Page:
Friday, November 8, 2013

Be That Kind of Friend

Earlier this year, I published a book in which, without giving too much away, one of the significant characters is very ill. The ailment is one that, at that time, could not be adequately treated, let alone cured, a condition that inevitably resulted in a shortened lifespan. Despite this heavy and very real struggle, the tale is a hopeful one, a celebration of love that endures in the face of trials and heartache and uncertainty, love that brings joy in the midst of sorrows.

I wrote the book a few years ago, when I was healthy and fully anticipating being so for decades to come. As you can imagine, the struggles and difficulties these characters faced struck me with added force as I went through edits and revisions in the midst of my own recently-arrived chronic illness. So much of this story reflects what is now my reality.

The response was generally quite good, but an email I received shortly after this book was published caught me by surprise. “No one,” the email informed me, “wants to read about someone who is sick.”

Authors understand and accept that everyone’s taste in books is different, that each individual reader comes to a story yearning for something specific, and it isn’t possible that any one tale will fulfill that expectation in every person who reads it. Some people will like what we write. Some won’t. That’s okay. We are okay with that.

But I have found myself unable to entirely shake that one sentence, those ten words. They hover in my mind, pricking at the tender places in my soul. It took a while for me to realize that the staying power of that declaration had absolutely nothing to do with criticism of a book I had written. Absolutely nothing. I wasn’t even bothered by the fact that this reader didn’t care for this particular book. It has happened before and will happen again. Rather, the ache I felt came from being that person “who is sick” and has felt the impact of that sentiment in my own life.

When an illness is new, there is an outpouring of concern and condolences and empathy. It is a gift, a rare bit of sunshine in a suddenly cloudy life. It is hope in a very palpable form. But something changes as time passes. Some amongst that person’s circle of acquaintances—thankfully not all, in my experience not even most—grow impatient with the whole thing.

“Well, if you’re not feeling better, you must be doing something wrong.”

“I know, I know. You ‘don’t feel good.’ You never do.” 

“This disease isn’t new anymore, so you really ought to be okay with it by now. Maybe you need to work on your attitude.”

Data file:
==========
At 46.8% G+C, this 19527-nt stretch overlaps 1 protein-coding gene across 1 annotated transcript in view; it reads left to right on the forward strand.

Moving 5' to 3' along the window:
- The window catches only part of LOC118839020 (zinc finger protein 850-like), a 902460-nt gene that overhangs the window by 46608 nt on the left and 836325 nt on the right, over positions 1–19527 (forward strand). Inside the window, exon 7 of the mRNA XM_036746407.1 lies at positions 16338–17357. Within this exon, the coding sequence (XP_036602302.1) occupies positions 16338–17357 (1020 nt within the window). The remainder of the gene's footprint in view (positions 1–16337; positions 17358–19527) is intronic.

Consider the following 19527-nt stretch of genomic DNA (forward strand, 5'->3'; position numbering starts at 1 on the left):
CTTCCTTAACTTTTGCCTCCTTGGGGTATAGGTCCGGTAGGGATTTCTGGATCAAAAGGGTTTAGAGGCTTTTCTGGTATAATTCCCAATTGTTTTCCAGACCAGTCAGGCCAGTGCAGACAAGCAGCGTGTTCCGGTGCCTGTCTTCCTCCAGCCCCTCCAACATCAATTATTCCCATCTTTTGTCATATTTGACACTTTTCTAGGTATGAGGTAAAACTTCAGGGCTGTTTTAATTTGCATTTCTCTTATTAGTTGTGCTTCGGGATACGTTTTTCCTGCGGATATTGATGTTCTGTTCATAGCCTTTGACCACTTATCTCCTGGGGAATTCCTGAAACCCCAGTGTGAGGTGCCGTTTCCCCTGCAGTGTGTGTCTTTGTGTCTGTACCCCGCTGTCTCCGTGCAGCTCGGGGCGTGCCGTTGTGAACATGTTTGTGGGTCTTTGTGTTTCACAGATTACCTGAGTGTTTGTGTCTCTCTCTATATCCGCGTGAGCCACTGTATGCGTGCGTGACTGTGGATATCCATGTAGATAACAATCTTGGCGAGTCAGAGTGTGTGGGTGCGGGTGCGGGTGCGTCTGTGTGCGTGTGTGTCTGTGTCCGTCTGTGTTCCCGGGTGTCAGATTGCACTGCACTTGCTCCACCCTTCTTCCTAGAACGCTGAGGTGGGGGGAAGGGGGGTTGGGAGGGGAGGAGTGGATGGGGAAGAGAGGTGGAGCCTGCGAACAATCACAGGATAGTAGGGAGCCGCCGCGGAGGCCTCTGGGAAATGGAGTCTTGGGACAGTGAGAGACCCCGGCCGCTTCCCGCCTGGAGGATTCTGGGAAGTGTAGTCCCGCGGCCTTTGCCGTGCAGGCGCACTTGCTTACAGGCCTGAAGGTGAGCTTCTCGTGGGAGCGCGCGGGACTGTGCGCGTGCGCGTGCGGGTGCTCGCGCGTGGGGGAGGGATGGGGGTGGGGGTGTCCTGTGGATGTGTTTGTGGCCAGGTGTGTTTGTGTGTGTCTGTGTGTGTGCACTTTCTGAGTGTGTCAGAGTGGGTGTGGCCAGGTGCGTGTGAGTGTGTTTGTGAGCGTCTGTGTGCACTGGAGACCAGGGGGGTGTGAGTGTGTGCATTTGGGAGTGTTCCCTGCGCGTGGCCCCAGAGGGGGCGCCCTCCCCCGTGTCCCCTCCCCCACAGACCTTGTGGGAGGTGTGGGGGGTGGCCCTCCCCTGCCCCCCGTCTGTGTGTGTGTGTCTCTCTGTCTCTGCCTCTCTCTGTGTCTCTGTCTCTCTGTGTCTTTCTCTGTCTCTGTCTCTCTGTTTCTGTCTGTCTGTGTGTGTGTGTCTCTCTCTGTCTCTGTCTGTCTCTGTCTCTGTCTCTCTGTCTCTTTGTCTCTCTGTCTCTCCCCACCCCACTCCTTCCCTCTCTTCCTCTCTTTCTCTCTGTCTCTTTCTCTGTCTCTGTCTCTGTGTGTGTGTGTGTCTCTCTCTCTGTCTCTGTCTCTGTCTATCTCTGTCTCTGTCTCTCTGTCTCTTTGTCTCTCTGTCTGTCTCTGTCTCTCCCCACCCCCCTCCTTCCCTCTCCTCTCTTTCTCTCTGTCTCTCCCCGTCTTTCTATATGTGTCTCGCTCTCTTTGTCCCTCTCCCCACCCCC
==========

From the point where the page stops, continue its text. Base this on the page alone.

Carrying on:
“I have done a lot of things for you lately, why can’t you just do this one thing?”

Sometimes the response is more subtle. A roll of the eyes. A quick change of subject if the topic of health happens to come up. People who simply won’t talk to you anymore. Often it’s an almost imperceptible aura of annoyance. After a while, what is really being said becomes clear. “I don't want to hear about or deal with or be bothered with someone who is sick.”

When you are the person who is sick, it breaks your heart. You don’t want to be a downer. Indeed, you honestly wish none of this were going on, that it would magically all go away or would suddenly be really easy to deal with. You try hard to keep to yourself just how much you’re struggling. You purposely stick to other topics because, as tired as some people get of hearing about your illness, you are far more tired of being ill.

You learn to not talk about it. You learn to pretend everything is fine. You learn to close off your heart when someone makes it clear that the empathy ship has sailed though you are still on Illness Island looking out over a vast ocean you know you’ll never cross. There are moments when you feel utterly alone.

Then someone comes along and puts an arm around your shoulders, or listens as you pour your broken heart out, or simply chooses to stick around even when you’re struggling or frustrated or not getting any better. The dismissals and unkindness still sting, they still wound an already fragile soul, but you learn to find strength in those who do not desert you. You cling to those moments of support and understanding. You remember that, while there are certainly people who don’t want to be bothered with someone who is sick, there are many others who can see the person and not just the illness.

So if there is someone in your life who is struggling, whatever their struggle, be that kind of friend who sees them through and loves them even when things look bleak. They need it likely more than you know.

22 comments:

Kari Pike said...

So beautifully said, Sarah. Thank you for sharing these tender thoughts. I'm sorry you are sick, that you hurt, and that someone has been unkind to you. I think it's particularly tough when you are sick and you don't look sick. You set such a beautiful example of patience and finding joy in the moment. you are much loved my beautiful and talented friend. tender hugs~

Lady Jai said...